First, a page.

Slavery and the Intergenerational Transmission of Human Capital: Accounting for Skin-Color Differences

Marcos A. Rangel, University of Chicago
Aaron Danielson, University of Chicago

Racial differences in socioeconomic achievement are commonplace in the United States. Most contemporary observers attribute these differences to a combination of discrimination in the labor market and socioeconomic handicap imposed by slavery and other historical institutions. Discrimination portends to be an issue every time equally skilled individuals are treated differently by prospective employers, while slavery may play a role if the intergenerational transmission of human capital is strongly auto-correlated within the family. In order to better understand the intergenerational transmission process, we investigate the impact of the 19th century slavery abolition on the economic progress of African American families. We examine how many generations are needed for people in separated groups (free blacks versus slaves) to converge in terms of socioeconomic outcomes after institutional barriers are lifted. We detail our analysis exploring differences within the non-white population that can be associated to complexion/skin-color.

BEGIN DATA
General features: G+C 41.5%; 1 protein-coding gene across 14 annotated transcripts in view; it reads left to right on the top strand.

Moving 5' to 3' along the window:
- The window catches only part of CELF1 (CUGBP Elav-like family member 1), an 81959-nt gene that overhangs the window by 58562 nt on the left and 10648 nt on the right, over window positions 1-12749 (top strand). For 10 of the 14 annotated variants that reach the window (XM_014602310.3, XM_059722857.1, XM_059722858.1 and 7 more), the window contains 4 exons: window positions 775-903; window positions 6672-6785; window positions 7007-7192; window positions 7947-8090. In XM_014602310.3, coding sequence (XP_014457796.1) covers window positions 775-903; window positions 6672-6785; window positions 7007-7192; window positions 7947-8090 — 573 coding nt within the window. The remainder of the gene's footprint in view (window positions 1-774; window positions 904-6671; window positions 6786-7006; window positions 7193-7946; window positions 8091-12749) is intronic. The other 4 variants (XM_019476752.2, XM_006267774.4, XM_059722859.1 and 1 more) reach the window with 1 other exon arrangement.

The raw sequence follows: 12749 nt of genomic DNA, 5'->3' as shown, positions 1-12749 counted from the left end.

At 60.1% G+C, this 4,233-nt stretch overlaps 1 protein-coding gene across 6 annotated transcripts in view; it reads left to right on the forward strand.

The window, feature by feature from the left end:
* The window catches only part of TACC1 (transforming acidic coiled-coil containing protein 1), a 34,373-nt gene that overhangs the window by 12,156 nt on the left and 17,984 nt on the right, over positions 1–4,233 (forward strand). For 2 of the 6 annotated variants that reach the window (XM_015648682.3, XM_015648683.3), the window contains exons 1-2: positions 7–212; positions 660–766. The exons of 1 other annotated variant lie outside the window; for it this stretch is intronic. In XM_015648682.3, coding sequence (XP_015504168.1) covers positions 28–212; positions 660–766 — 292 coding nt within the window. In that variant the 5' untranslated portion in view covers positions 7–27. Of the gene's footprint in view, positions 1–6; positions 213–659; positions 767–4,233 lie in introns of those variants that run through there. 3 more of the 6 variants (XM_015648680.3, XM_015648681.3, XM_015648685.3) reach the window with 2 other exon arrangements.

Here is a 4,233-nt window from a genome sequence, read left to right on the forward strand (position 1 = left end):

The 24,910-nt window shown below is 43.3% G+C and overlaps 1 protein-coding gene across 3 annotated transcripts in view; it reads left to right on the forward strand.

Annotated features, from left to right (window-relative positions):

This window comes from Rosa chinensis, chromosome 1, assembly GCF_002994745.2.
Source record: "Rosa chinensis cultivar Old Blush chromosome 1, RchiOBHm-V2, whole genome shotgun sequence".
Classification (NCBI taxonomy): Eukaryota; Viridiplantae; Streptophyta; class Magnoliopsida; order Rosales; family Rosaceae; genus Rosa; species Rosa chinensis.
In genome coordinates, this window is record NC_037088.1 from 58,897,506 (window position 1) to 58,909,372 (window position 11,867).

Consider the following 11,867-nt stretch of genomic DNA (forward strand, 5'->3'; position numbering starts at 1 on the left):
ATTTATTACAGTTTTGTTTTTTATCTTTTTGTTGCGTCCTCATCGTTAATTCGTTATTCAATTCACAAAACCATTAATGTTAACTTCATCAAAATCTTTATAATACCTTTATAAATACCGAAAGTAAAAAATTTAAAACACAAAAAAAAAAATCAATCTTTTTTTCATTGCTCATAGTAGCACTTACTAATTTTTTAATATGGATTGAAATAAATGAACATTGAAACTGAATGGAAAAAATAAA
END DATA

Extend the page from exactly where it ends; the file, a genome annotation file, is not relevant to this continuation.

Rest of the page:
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Presented in Session 80: Racial and Ethnic Differentials in Nineteenth Century Demographic Behavior